Off-leash dog parks are a relatively new phenomenon in most communities, and behind each of them is a dedicated group of advocates who worked hard, often for years, to overcome political and financial roadblocks.
One headline-making dog fight can put the existence of all leash-free areas at risk, so it's important to appreciate the privilege these hard-won community resources represent and to adhere to appropriate petiquette when visiting them. Reading the posted rules and following these additional guidelines can help ensure a positive experience.
DOG PARK DO'S
– Expect "meet-and-greet" behavior; i.e. lots of sniffing, boxing and even mild humping as dogs introduce themselves to one another.
– Know your pet's play style and encourage her to engage with others of similar temperament. Some dogs are genetically wired to run, some to herd and some to guard, and not all predispositions are compatible.
– Expect any toy you bring to the park to become communal canine property (squeaky toys especially).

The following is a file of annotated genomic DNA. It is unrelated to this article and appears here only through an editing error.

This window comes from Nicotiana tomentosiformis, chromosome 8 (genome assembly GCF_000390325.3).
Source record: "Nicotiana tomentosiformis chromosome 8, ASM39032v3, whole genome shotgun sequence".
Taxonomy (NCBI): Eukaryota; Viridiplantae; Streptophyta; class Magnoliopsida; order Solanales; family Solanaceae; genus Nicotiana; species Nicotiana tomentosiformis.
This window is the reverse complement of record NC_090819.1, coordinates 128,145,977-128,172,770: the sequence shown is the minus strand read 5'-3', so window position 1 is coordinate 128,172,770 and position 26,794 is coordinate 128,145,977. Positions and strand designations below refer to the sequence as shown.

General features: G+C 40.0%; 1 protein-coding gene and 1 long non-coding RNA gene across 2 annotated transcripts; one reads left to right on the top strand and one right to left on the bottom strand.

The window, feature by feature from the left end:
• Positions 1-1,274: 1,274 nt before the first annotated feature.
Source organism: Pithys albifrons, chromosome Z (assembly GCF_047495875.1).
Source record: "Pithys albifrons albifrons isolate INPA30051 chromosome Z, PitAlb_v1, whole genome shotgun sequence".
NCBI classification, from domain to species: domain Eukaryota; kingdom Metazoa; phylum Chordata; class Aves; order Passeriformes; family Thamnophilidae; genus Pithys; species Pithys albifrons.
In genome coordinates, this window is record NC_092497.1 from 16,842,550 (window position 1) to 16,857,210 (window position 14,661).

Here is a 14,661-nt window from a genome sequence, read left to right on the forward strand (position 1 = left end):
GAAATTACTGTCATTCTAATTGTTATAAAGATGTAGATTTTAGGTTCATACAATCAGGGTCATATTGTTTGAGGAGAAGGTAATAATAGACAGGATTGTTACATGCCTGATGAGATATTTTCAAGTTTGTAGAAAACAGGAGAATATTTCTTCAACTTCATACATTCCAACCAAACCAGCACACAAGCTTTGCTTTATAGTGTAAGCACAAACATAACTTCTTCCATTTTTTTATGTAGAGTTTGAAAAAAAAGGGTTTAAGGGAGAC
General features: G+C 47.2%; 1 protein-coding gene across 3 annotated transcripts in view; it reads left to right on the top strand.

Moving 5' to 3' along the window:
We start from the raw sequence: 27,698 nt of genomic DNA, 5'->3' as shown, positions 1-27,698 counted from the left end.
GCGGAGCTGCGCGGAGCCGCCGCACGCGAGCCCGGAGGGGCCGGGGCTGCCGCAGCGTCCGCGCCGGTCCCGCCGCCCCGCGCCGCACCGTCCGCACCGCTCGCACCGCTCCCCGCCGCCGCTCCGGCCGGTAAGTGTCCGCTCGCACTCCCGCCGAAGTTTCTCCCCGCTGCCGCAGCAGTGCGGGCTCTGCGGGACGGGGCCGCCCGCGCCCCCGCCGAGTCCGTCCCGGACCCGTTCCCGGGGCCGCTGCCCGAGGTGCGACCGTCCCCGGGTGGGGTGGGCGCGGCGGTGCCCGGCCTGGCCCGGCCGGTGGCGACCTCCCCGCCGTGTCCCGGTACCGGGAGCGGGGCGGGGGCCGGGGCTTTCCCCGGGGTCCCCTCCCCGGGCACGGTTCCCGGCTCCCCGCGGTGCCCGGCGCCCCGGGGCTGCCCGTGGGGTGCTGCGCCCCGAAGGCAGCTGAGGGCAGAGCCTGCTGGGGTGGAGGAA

– Keep an eye on your dog at all times, and be ready to leash up and leave immediately in the event of objectionable behavior by your pet or others.
– Come prepared with pick-up bags to clean up after your dog, towels to get the mud off his feet when you return to the car, and copies of vaccination records (required for some parks).
DOG PARK DONT'S
-Turn an unsocialized canine loose in a dog park.
-Bring a dog into an off-leash park on a leash. (Doing so can trigger aggression toward the loose dogs that will immediately surround you.)
-Bring treats unless you like being jumped on.
-Expect other dogs to leave you and your four-legged friend alone while you play fetch.
-Leave your belongings on a bench or chair; they're liable to be snatched by a playful pup who mistakes coats or hats for toys.
-Bring young children into a dog park, as they can easily be bowled over by rambunctious canines.